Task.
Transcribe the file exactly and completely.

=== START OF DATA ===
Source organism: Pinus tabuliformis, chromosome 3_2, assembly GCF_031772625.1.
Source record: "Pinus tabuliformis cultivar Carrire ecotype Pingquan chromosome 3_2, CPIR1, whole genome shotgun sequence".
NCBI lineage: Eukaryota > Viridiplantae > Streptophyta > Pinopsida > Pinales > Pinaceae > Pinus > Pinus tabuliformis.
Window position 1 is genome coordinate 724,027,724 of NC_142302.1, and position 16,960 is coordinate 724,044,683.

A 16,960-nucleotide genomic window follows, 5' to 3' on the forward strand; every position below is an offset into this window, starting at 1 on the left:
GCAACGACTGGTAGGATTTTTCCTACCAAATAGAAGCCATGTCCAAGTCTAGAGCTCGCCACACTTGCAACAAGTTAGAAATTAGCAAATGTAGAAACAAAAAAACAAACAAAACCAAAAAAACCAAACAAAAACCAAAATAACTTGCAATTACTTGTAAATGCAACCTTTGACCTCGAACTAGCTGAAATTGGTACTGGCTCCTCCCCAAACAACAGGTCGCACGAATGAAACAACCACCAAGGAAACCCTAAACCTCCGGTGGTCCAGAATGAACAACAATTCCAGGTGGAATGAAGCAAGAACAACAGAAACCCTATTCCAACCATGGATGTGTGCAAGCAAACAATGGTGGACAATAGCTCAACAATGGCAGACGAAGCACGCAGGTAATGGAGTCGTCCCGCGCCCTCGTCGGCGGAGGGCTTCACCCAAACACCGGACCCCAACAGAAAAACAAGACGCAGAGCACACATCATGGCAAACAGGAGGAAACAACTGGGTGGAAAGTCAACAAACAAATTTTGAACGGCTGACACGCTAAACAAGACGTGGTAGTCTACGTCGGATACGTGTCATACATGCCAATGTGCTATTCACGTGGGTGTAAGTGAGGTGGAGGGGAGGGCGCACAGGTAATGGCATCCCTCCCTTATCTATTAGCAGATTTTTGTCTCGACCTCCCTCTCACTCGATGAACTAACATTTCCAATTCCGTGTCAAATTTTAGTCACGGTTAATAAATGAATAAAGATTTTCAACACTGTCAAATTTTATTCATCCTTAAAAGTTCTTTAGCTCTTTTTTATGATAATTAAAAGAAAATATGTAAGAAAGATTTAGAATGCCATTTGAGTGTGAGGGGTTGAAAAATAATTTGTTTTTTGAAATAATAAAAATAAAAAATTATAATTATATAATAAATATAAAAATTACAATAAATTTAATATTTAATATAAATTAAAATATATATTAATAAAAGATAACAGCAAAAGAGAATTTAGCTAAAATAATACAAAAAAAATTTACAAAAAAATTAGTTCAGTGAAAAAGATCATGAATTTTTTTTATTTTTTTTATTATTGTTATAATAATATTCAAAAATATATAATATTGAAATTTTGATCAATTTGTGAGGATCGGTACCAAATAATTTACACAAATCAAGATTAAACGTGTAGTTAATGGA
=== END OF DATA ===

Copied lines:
Source organism: Pinus tabuliformis, chromosome 3_2, assembly GCF_031772625.1.
Source record: "Pinus tabuliformis cultivar Carrire ecotype Pingquan chromosome 3_2, CPIR1, whole genome shotgun sequence".
NCBI lineage: Eukaryota > Viridiplantae > Streptophyta > Pinopsida > Pinales > Pinaceae > Pinus > Pinus tabuliformis.
Window position 1 is genome coordinate 724,027,724 of NC_142302.1, and position 16,960 is coordinate 724,044,683.

A 16,960-nucleotide genomic window follows, 5' to 3' on the forward strand; every position below is an offset into this window, starting at 1 on the left:
GCAACGACTGGTAGGATTTTTCCTACCAAATAGAAGCCATGTCCAAGTCTAGAGCTCGCCACACTTGCAACAAGTTAGAAATTAGCAAATGTAGAAACAAAAAAACAAACAAAACCAAAAAAACCAAACAAAAACCAAAATAACTTGCAATTACTTGTAAATGCAACCTTTGACCTCGAACTAGCTGAAATTGGTACTGGCTCCTCCCCAAACAACAGGTCGCACGAATGAAACAACCACCAAGGAAACCCTAAACCTCCGGTGGTCCAGAATGAACAACAATTCCAGGTGGAATGAAGCAAGAACAACAGAAACCCTATTCCAACCATGGATGTGTGCAAGCAAACAATGGTGGACAATAGCTCAACAATGGCAGACGAAGCACGCAGGTAATGGAGTCGTCCCGCGCCCTCGTCGGCGGAGGGCTTCACCCAAACACCGGACCCCAACAGAAAAACAAGACGCAGAGCACACATCATGGCAAACAGGAGGAAACAACTGGGTGGAAAGTCAACAAACAAATTTTGAACGGCTGACACGCTAAACAAGACGTGGTAGTCTACGTCGGATACGTGTCATACATGCCAATGTGCTATTCACGTGGGTGTAAGTGAGGTGGAGGGGAGGGCGCACAGGTAATGGCATCCCTCCCTTATCTATTAGCAGATTTTTGTCTCGACCTCCCTCTCACTCGATGAACTAACATTTCCAATTCCGTGTCAAATTTTAGTCACGGTTAATAAATGAATAAAGATTTTCAACACTGTCAAATTTTATTCATCCTTAAAAGTTCTTTAGCTCTTTTTTATGATAATTAAAAGAAAATATGTAAGAAAGATTTAGAATGCCATTTGAGTGTGAGGGGTTGAAAAATAATTTGTTTTTTGAAATAATAAAAATAAAAAATTATAATTATATAATAAATATAAAAATTACAATAAATTTAATATTTAATATAAATTAAAATATATATTAATAAAAGATAACAGCAAAAGAGAATTTAGCTAAAATAATACAAAAAAAATTTACAAAAAAATTAGTTCAGTGAAAAAGATCATGAATTTTTTTTATTTTTTTTATTATTGTTATAATAATATTCAAAAATATATAATATTGAAATTTTGATCAATTTGTGAGGATCGGTACCAAATAATTTACACAAATCAAGATTAAACGTGTAGTTAATGGA